Jack Kirby and Vince Colletta – together forever in both fame and infamy. The Kirby legacy is the architect of numerous memorable comic book characters, penciler of dramatic scenes and contributor to the stories we read throughout his career. The Colletta heritage includes being acknowledged as the illustrator of the most beautiful women in comics, go-to guy when deadlines loomed as well as the most prolific creator of any artist in the industry.

Jack and Vinnie worked tirelessly for decades, forgoing vacations and family time in order to earn the incomes necessary to support their respective lifestyles. Both artists made life-changing decisions to escape city life in order to provide their wives and children with upscale environs where they could thrive. These choices meant they would have to spend countless hours each day at their drawing boards. Kirby was a relentless creator while Colletta became the tireless icon of the industry’s need to meet critical cut-off dates. Jack can be credited with originating the stories. Vince can be credited with saving the books.


Pencilers and inkers are typically a different breed from one another. Both require specialized skills. Kirby and Colletta began their careers doing both. Jack drew cowboys, monsters, superheroes and other genres while Vince mainly drew romance books in addition to the occasional fantasy, crime and jungle stories. Each man became preeminent on his respective path. Eventually, however, an artist will come to rely on his or her strong suit in order to succeed. Kirby was not a production inker while Vinnie was. Vinnie did not have the capability of creating insanely-complex machinery and outlandishly rough-and-tumble panels while Jack did. Comic book historians have come to regard Kirby as primarily a penciler and Colletta as principally an inker. Perhaps it was inevitable that they became one of the most enduring art teams in history.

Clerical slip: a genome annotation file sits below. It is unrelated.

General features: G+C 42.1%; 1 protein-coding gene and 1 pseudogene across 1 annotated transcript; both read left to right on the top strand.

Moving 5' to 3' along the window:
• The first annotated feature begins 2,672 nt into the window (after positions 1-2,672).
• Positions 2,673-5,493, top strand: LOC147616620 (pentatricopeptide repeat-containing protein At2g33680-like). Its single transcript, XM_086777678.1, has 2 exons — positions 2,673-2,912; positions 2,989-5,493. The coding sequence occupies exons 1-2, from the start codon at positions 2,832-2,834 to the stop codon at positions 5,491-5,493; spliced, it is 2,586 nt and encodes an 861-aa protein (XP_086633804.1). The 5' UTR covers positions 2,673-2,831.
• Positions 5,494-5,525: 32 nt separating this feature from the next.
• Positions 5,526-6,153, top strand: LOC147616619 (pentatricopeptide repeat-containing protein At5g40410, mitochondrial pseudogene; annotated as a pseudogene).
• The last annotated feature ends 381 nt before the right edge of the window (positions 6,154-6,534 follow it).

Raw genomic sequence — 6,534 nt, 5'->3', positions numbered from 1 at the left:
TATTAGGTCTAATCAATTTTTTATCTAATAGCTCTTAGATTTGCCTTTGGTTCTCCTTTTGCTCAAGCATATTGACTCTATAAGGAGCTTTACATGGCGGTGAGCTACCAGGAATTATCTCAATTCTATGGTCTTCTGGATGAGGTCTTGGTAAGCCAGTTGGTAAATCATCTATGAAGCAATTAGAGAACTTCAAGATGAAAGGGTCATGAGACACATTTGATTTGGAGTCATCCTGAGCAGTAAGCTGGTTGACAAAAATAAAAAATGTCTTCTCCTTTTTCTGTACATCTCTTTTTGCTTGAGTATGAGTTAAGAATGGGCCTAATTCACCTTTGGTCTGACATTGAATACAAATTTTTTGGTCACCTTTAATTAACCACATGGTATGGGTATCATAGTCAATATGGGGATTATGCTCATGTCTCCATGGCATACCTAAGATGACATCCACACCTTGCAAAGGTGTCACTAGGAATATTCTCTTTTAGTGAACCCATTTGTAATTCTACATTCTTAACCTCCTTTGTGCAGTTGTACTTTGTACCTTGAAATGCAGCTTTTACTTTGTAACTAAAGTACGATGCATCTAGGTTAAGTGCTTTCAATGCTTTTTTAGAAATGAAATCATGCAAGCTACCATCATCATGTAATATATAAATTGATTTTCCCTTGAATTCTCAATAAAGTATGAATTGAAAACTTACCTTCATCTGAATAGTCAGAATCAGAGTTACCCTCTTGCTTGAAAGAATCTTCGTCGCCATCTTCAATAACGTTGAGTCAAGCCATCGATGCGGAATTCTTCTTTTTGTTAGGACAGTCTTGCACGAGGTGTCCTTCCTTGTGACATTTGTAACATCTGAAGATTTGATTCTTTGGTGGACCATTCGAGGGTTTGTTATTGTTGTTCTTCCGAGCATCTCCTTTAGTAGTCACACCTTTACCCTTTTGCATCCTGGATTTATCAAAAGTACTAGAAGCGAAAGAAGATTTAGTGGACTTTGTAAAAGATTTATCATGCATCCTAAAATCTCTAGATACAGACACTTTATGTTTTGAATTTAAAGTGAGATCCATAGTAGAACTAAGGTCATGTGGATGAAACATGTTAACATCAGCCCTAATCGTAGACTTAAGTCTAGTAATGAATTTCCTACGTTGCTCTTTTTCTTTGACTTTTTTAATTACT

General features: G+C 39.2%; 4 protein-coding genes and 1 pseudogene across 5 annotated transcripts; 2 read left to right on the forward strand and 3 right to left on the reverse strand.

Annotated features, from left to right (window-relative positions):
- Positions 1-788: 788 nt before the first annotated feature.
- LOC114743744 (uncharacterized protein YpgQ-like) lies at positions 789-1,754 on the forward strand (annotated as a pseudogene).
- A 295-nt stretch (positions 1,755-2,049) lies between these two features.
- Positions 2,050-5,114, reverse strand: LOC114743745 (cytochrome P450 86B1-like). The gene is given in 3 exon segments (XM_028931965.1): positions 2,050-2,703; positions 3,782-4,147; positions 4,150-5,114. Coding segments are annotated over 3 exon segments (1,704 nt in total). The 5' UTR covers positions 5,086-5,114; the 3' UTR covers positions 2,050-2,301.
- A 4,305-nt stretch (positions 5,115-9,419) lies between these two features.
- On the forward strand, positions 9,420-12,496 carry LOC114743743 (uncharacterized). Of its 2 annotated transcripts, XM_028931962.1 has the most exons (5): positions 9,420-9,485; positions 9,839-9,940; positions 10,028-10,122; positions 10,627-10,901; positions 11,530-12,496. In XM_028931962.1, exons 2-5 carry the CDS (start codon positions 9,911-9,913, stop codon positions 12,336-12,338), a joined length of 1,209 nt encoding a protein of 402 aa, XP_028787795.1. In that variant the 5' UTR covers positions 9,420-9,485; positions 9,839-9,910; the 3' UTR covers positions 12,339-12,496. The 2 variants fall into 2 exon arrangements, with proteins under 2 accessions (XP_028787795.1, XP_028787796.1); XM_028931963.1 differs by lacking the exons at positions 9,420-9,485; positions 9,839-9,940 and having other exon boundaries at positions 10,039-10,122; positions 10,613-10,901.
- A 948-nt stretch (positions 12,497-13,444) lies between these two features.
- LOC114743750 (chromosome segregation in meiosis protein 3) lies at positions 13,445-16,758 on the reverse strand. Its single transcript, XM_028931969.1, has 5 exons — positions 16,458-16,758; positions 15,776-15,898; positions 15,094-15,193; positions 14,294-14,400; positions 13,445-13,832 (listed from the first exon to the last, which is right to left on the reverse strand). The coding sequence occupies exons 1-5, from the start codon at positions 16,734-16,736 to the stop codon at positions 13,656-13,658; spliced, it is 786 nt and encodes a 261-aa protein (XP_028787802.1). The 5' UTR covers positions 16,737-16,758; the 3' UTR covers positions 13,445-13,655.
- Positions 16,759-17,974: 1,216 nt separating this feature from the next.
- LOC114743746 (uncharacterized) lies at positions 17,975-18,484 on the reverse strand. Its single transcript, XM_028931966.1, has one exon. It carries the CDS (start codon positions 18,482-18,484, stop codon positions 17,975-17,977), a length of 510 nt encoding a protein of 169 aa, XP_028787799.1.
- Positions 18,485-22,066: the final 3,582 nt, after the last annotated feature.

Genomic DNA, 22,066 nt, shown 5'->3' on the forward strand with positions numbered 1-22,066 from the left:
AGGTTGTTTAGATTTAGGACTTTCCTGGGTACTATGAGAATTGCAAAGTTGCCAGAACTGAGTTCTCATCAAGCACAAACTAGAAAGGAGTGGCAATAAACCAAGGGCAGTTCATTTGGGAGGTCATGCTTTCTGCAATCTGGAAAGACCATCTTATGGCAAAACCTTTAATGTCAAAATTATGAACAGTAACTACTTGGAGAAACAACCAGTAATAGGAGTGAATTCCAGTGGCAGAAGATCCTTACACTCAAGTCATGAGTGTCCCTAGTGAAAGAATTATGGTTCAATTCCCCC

In the early 1960’s, Kirby was penciling stories featuring the character THOR for Marvel Comics. Colletta had a considerably different vision of what the THOR stories should look like. Based on the Hal Foster Prince Valiant books, Vinnie created samples displaying his vision of the Asgardian word of THOR. He took these drawings to editor Stan Lee who instantly fell in love with the illustrative look. Thus, after discussing the proposition of a separate feature with Kirby, Tales of Asgard was born in Journey into Mystery 107 in August, 1964. Shortly thereafter, beginning with Journey into Mystery 116, THOR began it’s lengthy run with Kirby and Colletta as the principal artists.